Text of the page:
The second phase, to be concluded by Fall 2016, includes 146 agencies that are not governed under the Act.

The third and final phase, to be concluded by early 2017, will focus on the boards of governors at public post-secondary institutions.

Based on the review to date, 11 agencies will be amalgamated in some fashion, and 15 agencies will be dissolved with the relevant functions brought into government departments. In some cases, stakeholder consultations will be undertaken to assist with the development of implementation plans.

Budget 2016 reflects savings of $33 million over three years related to phase one changes.  

Additional savings from the remaining phases of the review will be reflected in Budget 2017.

Amalgamate:

  • Alberta Innovates Corporations (four agencies into one under Economic Development and Trade)
  • Land Compensation Board, Municipal Government Board, New Home Buyer Protection Board, Surface Rights Board
  • Calgary and South, Central, Edmonton and North Mental Health Review Panels

Dissolve:

  • Agricultural Development Committee
  • Agricultural Operation Practices Act Policy Advisory Group
  • Alberta Environmental Monitoring, Evaluation and Reporting Agency
  • Alberta Farm Safety Advisory Council
  • Alberta Grains Council
  • Alberta Livestock and Meat Agency Ltd.
  • Alberta Next Generation Advisory Council
  • Alberta Recreation Trails Partnership
  • Alberta Strategic Tourism Council
  • Buffalo Lake Management Team
  • Disabled Hunter Review Committee
  • Government House Foundation
  • Seniors Advisory Council for Alberta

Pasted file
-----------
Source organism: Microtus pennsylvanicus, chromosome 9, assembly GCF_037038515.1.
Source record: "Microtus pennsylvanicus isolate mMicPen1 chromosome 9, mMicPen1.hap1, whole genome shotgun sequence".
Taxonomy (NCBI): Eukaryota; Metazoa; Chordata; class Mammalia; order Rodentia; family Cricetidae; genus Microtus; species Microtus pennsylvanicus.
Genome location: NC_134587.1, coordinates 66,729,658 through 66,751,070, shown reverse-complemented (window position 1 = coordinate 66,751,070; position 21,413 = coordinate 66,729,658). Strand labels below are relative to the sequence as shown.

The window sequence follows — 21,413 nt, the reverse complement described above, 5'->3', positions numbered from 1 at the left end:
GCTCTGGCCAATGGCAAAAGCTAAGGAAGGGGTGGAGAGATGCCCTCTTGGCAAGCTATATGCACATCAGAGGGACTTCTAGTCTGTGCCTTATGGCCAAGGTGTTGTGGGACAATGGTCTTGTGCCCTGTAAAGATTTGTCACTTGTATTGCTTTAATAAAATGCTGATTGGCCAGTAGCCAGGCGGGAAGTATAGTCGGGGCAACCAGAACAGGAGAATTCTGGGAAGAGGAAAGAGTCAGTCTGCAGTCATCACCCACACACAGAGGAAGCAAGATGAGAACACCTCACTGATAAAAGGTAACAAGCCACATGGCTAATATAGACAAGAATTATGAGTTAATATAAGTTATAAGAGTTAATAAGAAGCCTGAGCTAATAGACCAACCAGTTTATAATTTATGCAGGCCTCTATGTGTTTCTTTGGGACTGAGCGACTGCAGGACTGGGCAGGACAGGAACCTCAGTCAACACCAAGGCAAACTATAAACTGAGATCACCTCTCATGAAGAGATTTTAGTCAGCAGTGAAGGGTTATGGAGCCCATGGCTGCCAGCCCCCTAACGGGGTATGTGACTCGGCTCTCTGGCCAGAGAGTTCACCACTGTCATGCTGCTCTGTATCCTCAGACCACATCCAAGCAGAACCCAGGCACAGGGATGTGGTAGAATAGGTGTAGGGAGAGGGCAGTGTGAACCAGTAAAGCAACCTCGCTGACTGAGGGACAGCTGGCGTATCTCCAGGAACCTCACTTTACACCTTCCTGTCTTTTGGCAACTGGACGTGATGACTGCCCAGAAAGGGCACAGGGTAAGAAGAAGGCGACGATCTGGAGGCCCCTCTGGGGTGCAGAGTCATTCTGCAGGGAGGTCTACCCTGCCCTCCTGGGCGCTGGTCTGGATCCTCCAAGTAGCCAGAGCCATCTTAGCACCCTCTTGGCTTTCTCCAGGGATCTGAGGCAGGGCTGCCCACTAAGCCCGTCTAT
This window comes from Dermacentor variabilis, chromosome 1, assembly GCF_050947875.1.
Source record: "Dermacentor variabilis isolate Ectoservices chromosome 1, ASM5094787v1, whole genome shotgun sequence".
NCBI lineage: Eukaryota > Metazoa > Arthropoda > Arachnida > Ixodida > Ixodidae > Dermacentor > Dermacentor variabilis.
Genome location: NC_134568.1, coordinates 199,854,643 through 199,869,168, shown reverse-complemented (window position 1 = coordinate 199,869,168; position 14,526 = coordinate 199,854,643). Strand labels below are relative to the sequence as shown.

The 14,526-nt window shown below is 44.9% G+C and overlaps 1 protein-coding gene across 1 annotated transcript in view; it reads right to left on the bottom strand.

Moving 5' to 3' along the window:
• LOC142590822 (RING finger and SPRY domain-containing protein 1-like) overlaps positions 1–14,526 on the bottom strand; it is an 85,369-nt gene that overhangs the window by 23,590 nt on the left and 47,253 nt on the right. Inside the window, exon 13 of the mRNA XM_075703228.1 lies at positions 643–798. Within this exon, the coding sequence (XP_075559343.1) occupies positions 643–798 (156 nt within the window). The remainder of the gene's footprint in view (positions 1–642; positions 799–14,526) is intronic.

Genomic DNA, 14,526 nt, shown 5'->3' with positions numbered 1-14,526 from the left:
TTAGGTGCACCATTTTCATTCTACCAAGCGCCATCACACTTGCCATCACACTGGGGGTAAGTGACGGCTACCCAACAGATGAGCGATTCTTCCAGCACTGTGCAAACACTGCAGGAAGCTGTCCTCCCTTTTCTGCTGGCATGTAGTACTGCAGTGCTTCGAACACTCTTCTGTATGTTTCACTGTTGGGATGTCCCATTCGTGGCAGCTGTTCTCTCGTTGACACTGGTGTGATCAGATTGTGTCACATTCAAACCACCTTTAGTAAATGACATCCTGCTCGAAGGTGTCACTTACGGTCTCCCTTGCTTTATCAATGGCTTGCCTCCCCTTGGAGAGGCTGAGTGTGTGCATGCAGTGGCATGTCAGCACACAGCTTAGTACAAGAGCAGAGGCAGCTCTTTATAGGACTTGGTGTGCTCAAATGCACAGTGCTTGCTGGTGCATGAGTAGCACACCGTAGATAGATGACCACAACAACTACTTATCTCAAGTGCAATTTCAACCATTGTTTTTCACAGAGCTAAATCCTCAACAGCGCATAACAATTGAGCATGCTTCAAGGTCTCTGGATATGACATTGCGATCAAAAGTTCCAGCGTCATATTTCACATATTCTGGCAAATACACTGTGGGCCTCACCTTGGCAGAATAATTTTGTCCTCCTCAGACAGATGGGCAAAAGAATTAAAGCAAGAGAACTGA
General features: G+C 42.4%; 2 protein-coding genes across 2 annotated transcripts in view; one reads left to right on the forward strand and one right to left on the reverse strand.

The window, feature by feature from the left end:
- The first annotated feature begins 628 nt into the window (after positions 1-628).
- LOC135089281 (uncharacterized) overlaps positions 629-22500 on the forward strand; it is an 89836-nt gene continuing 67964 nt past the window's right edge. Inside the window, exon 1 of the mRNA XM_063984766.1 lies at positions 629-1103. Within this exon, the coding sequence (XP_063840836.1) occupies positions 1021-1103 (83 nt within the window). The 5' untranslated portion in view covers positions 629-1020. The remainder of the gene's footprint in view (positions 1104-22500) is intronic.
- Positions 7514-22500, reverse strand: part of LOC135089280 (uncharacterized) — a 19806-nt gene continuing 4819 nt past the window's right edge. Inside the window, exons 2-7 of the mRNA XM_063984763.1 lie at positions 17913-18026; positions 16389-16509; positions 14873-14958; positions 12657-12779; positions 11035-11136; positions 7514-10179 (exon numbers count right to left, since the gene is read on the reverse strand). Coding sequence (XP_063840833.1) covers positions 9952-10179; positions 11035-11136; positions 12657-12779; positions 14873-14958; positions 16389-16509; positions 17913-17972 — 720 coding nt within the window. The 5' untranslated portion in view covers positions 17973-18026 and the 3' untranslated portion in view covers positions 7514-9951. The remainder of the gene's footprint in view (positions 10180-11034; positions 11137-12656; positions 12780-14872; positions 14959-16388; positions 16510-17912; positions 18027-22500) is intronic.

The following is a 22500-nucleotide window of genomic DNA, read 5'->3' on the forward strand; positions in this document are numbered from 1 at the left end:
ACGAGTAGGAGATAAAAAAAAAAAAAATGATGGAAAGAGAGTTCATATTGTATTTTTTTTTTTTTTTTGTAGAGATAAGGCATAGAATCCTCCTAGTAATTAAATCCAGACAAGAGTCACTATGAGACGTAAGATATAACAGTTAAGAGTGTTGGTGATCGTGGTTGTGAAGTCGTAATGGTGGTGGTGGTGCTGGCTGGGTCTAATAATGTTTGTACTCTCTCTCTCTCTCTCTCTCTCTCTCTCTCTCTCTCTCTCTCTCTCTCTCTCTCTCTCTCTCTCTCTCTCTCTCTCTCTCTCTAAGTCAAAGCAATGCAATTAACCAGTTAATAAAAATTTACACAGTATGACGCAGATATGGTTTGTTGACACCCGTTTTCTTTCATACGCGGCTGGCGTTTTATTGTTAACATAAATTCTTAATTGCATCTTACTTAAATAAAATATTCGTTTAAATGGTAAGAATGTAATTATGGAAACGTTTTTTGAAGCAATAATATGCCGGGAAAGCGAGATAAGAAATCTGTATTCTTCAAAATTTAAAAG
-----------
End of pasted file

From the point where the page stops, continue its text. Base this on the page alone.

• Utilities Consumer Advocate Advisory Board
  • Wild Rose Foundation

How Alberta Compares

The following chart compares top personal and corporate tax rates and sales taxes for all provinces and territories, as announced to April 14, 2016.

 

 

2016 Corporate Tax Rates

 

 

Top 2016 Personal Rates

General
%

M&P
%

Small Business
%

2016 Prov. Sales Tax

B.C.

47.70

26.00

26.00

13.00

7.00

Alta.

48.00

27.00

27.00

13.50

-

Sask.

48.00

27.00

25.00

12.50

5.00

Man.

50.40

27.00

27.00

10.50

8.00

Ont.

53.53

26.50

25.00

15.00

8.00(5)

Qué.

53.31

26.90

26.90

18.50(3) 

9.975(6)

N.B.

53.30

29.00(1) 

29.00(1)

14.00(1)  

8.00(5)(7)

N.S.

54.00

31.00

31.00

13.50

10.00(5)

P.E.I.

51.37

31.00

31.00

15.00

9.00(5)

N.L.

49.80

30.00(2)  

30.00(2)  

13.50

8.00(5)(7)

Yukon

48.00

30.00

17.50

13.50(4)

-

N.W.T.

47.05

26.50

26.50

14.50

-

Nunavut

44.50

27.00

27.00

14.50

-

  1. Effective April 1, 2016, the general corporate tax rate increased from 27% and the small business tax rate decreased from 14.5%
  2. Effective January 1, 2016, the general corporate tax rate increased from 29% and the M&P rate increased from 20% due to the elimination of the Manufacturing and Processing Profits Tax Credit.
  3. Quebec provides a rate reduction for manufacturing SMEs.  Where certain conditions are met, the maximum reduction available is 4%, for a combined rate of 14.5%.  Note that a lessor reduction may be available to certain manufacturing SMEs where not all conditions are met.
  4. The tax rate for M&P profits eligible for the small business deduction is 12%.
  5. As part of the HST (combined rates are 15% in Nova Scotia and 14% in Prince Edward Island and 13% in Ontario, New Brunswick (see note 7) and Newfoundland & Labrador).
  6. The QST system is harmonized with the GST, though two separate tax systems remain – the GST and the amended QST.
  7. The provincial portion of the HST will increase to 10%, resulting in a combined HST rate of 15%, effective July 1, 2016. 

(Source: Alberta Government)

"Fortune sides with him who dares." — Virgil